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Solitaire Ring

Engagement Guide

What, Where, When

The Engagement Shoot can be one of the most beneficial elements of your wedding photos. It gives you a bunch of lasting images for you to share or use in your wedding and family albums, but also lets you meet your photographer (me) and get used to being photographed too. Some people might use these photos for their wedding stationary, or simple for a memento of the story.

But unless you're a model or you've had a number of photo shoots before, being in front of the camera, what to wear or how to pose might not come naturally. So here's a handy guide to your Engagement Shoot and what to expect!

What to Wear

This is probably the most frequent question I get, "What should I wear?". Well, the simple answer is to wear what you and your partner are comfortable wearing. By that I don't mean joggers and your comfy t shirt (unless you really want to!) but BE YOU. Don't wear something you're not sure about or totally new.

  • Elevate your style, accessorise or add some bold elements if you want. Don't forget your engagement ring!

  • Don't wear something you're going to spend the whole shoot worrying if it's quite right or needs adjusting. Be stylish, but comfortable.

  • There's no bad colours, but if one of you is wearing muted colours and the other goes for bold, it can look a little weird. So my next point:

  • Try to match style. I don't mean you have to wear 'his and hers' (though that can look fun!), but if one of you is wearing a suit and tie, and the other is in ripped jeans, it might look odd.

  • Bring a second choice if you're not entirely 100% or even have one in case the weather changes suddenly. It's a bit more challenging to change during an outdoor shoot, but even adding layers can change the look.

  • Don't have anything in your pockets. It really stands our on a photo. Bring a bag, leave in the car or you can pass things to me if you want.

Fashion Rail
Makeup Brushes
Hair Pins

Hair & Makeup

It's better to have hair and makeup that matches your outfits. That doesn't mean you can't go all-out and get your hair and makeup done especially, but I would advise you speak to your stylist to let them know what you're wearing and where you're shooting (particularly if it's outdoors!).

You might even be able to get your Wedding stylist to give you a discount for a mini sesh ;) 

Many couples also just do their own hair and makeup. It doesn't have to be overcomplicated! A bit of lip colour can go a long way in photos. If you can get makeup fixing spray, that's great on hot days and some hairspray for the windy locations helps too!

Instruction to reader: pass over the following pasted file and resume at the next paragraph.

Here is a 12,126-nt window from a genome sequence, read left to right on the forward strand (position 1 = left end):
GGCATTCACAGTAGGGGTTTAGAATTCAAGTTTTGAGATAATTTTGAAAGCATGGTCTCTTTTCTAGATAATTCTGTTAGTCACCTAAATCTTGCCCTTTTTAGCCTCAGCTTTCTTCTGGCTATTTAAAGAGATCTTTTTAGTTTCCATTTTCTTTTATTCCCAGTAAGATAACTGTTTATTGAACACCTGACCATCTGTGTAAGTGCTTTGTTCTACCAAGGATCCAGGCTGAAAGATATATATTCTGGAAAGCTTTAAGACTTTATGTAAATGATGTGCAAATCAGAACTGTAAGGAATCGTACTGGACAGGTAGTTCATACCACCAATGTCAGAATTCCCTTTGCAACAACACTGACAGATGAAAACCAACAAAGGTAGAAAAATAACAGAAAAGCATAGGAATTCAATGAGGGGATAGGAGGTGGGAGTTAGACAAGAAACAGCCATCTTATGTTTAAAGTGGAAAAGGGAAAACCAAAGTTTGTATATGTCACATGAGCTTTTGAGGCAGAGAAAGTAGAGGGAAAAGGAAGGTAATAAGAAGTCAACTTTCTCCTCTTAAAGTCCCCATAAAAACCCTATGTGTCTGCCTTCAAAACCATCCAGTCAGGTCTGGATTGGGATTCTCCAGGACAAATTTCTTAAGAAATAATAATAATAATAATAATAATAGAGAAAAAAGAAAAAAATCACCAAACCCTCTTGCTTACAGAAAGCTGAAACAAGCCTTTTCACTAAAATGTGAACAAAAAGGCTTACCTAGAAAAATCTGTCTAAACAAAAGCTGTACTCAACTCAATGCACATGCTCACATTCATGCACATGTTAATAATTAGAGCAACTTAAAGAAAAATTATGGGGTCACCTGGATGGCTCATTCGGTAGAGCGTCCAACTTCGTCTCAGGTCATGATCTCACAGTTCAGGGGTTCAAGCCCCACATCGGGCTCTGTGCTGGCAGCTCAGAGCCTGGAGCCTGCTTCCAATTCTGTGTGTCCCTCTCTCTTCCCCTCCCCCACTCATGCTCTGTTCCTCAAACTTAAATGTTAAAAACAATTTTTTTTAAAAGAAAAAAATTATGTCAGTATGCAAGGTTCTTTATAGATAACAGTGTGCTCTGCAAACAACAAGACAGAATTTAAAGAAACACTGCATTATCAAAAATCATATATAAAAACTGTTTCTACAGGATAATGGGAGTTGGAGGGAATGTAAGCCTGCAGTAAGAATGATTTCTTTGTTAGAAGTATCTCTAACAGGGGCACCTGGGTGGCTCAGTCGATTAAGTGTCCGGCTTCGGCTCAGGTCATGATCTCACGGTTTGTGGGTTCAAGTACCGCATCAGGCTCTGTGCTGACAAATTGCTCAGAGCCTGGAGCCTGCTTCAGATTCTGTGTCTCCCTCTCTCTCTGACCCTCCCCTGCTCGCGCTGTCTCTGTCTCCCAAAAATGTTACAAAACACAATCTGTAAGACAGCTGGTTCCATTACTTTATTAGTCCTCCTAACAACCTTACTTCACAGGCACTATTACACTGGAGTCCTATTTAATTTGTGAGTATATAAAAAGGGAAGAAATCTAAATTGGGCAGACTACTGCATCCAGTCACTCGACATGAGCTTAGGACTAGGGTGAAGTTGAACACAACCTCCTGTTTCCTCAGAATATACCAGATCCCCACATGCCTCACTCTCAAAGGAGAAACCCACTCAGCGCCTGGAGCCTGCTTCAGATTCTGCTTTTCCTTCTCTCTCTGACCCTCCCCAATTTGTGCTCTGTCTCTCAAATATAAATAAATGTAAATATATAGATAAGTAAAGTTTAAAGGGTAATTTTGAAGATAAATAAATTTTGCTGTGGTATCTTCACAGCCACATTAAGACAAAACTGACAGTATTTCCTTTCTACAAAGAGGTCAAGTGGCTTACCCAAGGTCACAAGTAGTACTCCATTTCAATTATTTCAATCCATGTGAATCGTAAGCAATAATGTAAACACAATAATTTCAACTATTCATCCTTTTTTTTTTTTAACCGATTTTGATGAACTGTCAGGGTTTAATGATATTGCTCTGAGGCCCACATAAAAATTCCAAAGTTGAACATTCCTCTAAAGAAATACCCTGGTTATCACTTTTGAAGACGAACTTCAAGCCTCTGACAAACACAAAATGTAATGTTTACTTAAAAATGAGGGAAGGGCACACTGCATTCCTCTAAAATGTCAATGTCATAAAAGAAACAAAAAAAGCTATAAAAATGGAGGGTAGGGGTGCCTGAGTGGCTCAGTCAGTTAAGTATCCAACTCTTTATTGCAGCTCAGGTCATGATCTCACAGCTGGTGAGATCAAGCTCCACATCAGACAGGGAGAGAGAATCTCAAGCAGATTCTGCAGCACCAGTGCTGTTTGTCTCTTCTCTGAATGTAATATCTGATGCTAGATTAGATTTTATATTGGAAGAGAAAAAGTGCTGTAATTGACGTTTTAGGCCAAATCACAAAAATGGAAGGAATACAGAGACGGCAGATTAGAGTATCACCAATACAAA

For the men, you can also match your hair (and makeup) to your outfit. I find men are easier because they more often have shorter hair, but again, a bit of hairspray can help with windy days and keep you neat and tidy throughout the shoot (or bring a hat if you want!).


To anyone not used to it (which is most people, don't worry), posing can feel a bit awkward and weird. But it's completely normal to feel that way at first, and once of the great benefits of the Engagement Shoot is to get comfortable with it. Honestly, I'm a photographer and I HATE posing for photos! I'm there to help and know what works, so it might feel odd, but it won't look it on the photos.

  • HANDS: We don't think about what our hands are doing most of the time, so when we focus on them you've suddenly got these two things dangling around waiting for instructions. My advice here is to always have something for them to do, whether it's in pockets, holding an umbrella, touching your partner, holding a coat and so on. Bring some props too if you want.

  • HEAD: it's better to slightly lean your head and neck forward towards the camera to smooth out skin and lengthen your neck more.

  • CANDID & POSED: For the most part, you being you looks great, I aim not to pose you too much, but I might help if something isn't quite right. I'll also give you some instructions to how and where to stand. For the most part I ask you to ignore me and just be yourselves (these make the best shots)

Wooden Figurine
Light Bulbs
Blurred Beach


Some couples have a clear idea of what they want and where they'd like the shoot and everything has been planned. Some are happy to go with the flow. Either is fine!

I recommend using Pinterest to look at photos and poses you like. It not only helps you visualise what your photos might look like, but it helps me understand a bit about your likes, dislikes and style.

Of course I bring my own style to the shoot, but it never hurts to incorporate some ideas of yours too. They are your photos and I want you to be happy with them!

I've created a mood board you can find here for a good starting point.

White Structure

What Now?

You should enjoy your Engagement Shoot! There's nothing to worry about and I'll be there to help with anything anyway.

We'll get a lot of good photos, then I'll go away and do some edits and retouches. The images will then be available to you on your personal gallery.

You can choose to use them for wedding stationary, social media or anything really! Some people just like to keep them for family and close friends.

One last tip is to make a day of it. Make it the high point of the day so you're in a good mood and excited :)

Alarm Clock
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